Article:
The biggest downside to me of Puerto Rico is that games don’t feel all that different from one another. I don’t think I could play Puerto Rico all day like I could other games with more random elements and more personal interaction. Another top contender for this list was also a euro-style game in Power Grid, and at least power grid has bidding against your opponents built into the game. There is still some ability to effect each other by taking a role someone wanted, loading a ship they needed, or selling something to the bank they wanted, so for a euro-game that’s a healthy amount of interaction, but some of the games higher on my list are definitely more interactive. In the end, I think that this is going to be a difficult game for new players, especially as players begin to master some of the strategy – but you can play this game for some time before those strategies really begin to crystallize. It’s a game that’s in some ways is similar to Chess – a bit dry and lacking in theme and “fun” factor, but has lots of depth.
In the second edition of A Game of Thrones: The Board Game, three to six players take on the roles of the great Houses of the Seven Kingdoms of Westeros, as they vie for control of the Iron Throne through the use of diplomacy and warfare. Based on the best-selling A Song of Ice and Fire series of fantasy novels by George R.R. Martin, A Game of Thrones is an epic board game in which it will take more than military might to win. Will you take power through force, use honeyed words to coerce your way onto the throne, or rally the townsfolk to your side? Through strategic planning, masterful diplomacy, and clever card play, spread your influence over Westeros!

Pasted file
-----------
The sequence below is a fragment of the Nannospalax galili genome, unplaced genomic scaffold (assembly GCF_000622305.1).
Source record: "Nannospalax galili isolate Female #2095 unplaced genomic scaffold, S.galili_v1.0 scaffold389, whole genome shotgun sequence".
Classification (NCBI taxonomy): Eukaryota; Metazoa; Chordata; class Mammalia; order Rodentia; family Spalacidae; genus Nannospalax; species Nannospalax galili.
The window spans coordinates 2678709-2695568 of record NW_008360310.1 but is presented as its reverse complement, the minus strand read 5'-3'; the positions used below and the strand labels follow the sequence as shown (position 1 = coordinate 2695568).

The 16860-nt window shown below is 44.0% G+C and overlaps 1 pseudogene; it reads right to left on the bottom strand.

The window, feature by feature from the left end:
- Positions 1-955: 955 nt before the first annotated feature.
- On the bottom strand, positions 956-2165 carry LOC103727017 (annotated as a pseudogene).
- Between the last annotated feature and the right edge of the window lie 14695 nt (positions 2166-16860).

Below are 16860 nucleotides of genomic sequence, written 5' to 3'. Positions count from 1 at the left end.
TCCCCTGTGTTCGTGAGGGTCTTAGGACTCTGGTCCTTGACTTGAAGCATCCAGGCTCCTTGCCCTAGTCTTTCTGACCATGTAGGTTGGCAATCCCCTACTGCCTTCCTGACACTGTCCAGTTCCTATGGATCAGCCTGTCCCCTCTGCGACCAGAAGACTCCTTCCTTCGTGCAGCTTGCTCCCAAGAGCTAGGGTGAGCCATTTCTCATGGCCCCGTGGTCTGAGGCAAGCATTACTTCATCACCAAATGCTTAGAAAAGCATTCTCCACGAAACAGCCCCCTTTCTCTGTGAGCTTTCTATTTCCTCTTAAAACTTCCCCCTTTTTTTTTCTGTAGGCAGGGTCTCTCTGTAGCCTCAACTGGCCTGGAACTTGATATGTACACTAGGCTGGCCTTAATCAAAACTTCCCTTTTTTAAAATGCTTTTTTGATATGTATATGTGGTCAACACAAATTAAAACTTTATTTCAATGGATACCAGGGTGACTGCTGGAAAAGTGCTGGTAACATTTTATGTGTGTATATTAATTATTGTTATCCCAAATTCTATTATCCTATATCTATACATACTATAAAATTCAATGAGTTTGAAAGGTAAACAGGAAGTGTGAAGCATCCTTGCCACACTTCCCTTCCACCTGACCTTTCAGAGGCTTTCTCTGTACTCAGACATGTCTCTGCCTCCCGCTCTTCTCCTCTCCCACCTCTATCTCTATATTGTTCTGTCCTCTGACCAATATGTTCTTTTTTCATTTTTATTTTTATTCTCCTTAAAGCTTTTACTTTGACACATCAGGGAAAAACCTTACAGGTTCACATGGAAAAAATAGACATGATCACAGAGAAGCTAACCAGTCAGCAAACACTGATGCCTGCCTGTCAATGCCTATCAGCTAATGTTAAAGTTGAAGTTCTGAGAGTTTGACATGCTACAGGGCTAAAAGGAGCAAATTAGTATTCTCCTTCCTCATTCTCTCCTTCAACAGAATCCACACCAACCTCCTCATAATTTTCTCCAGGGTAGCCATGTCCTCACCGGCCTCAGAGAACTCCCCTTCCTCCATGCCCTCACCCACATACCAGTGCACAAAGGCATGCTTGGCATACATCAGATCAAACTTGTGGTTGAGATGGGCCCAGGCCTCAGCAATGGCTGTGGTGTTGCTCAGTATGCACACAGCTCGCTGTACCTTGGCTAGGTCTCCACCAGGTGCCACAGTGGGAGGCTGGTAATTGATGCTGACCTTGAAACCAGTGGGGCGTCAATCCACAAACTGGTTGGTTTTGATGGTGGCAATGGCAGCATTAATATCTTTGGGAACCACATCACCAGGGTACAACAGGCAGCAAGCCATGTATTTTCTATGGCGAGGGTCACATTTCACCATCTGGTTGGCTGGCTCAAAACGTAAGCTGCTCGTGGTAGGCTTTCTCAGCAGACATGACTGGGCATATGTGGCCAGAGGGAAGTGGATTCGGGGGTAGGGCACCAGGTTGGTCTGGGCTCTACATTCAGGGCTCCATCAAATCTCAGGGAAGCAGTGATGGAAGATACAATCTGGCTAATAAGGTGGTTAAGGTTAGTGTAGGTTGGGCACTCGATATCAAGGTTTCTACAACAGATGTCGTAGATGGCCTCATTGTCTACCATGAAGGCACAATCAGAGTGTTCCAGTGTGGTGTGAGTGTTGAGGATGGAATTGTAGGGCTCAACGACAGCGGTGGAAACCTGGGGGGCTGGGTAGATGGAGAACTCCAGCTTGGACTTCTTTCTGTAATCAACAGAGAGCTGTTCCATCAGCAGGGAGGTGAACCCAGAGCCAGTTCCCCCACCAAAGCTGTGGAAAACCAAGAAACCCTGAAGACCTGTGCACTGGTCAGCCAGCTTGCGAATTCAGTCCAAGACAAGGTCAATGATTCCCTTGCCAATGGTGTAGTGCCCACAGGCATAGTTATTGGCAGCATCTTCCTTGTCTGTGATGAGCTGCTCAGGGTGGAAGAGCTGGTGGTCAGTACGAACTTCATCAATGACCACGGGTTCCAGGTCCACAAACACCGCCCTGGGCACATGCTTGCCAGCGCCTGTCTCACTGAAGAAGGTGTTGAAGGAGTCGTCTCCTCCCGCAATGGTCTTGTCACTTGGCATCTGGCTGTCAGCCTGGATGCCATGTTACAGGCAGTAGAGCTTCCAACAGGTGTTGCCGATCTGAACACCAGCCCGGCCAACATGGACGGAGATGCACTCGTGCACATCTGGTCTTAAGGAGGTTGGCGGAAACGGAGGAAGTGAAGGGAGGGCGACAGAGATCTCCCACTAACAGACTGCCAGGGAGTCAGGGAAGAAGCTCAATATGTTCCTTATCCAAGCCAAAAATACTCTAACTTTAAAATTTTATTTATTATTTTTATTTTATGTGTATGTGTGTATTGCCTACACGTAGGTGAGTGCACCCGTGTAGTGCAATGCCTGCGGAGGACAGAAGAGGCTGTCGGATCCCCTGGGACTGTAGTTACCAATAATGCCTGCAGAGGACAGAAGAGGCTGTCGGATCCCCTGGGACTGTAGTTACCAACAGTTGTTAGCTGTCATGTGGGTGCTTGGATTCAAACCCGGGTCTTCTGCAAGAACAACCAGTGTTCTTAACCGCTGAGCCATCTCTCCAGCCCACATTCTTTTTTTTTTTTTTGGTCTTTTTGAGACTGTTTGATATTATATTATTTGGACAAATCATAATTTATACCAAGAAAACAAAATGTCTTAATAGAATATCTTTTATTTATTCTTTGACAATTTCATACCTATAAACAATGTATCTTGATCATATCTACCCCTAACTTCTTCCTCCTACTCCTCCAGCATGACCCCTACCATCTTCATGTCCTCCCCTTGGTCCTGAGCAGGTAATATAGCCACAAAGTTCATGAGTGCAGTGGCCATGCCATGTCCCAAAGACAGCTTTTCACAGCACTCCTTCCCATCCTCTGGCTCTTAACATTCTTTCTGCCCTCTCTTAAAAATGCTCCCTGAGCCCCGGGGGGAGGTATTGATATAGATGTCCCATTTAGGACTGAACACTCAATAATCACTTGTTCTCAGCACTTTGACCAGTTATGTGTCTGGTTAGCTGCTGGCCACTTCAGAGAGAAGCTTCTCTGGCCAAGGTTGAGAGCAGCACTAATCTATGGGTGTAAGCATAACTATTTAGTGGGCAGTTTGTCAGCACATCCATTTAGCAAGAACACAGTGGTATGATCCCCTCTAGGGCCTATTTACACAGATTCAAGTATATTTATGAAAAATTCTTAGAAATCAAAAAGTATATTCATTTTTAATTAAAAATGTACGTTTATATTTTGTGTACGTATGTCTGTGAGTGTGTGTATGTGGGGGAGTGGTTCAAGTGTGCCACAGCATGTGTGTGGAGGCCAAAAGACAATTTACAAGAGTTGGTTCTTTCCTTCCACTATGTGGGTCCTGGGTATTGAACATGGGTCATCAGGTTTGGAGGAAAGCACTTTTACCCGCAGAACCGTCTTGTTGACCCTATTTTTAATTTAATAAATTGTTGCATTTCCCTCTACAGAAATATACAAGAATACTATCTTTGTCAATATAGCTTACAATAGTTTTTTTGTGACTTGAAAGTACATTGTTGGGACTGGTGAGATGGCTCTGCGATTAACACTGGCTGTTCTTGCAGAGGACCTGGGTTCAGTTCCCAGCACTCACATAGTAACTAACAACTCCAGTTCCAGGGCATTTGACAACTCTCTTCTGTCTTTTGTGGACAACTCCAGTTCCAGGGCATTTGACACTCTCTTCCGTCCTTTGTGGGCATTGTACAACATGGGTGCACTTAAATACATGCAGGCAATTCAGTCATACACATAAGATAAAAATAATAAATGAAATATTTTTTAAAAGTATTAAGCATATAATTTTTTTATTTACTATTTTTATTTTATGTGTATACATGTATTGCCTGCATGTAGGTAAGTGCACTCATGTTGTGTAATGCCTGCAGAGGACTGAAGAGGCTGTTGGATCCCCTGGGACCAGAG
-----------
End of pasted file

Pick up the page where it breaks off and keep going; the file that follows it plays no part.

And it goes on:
To begin the game, each player receives an army of Footman, Knight, Siege Engine, and Ship units, as well as a set of Order tokens and other necessary components. Each player also receives a deck of unique House Cards, which are used as leaders in battles against rival Houses.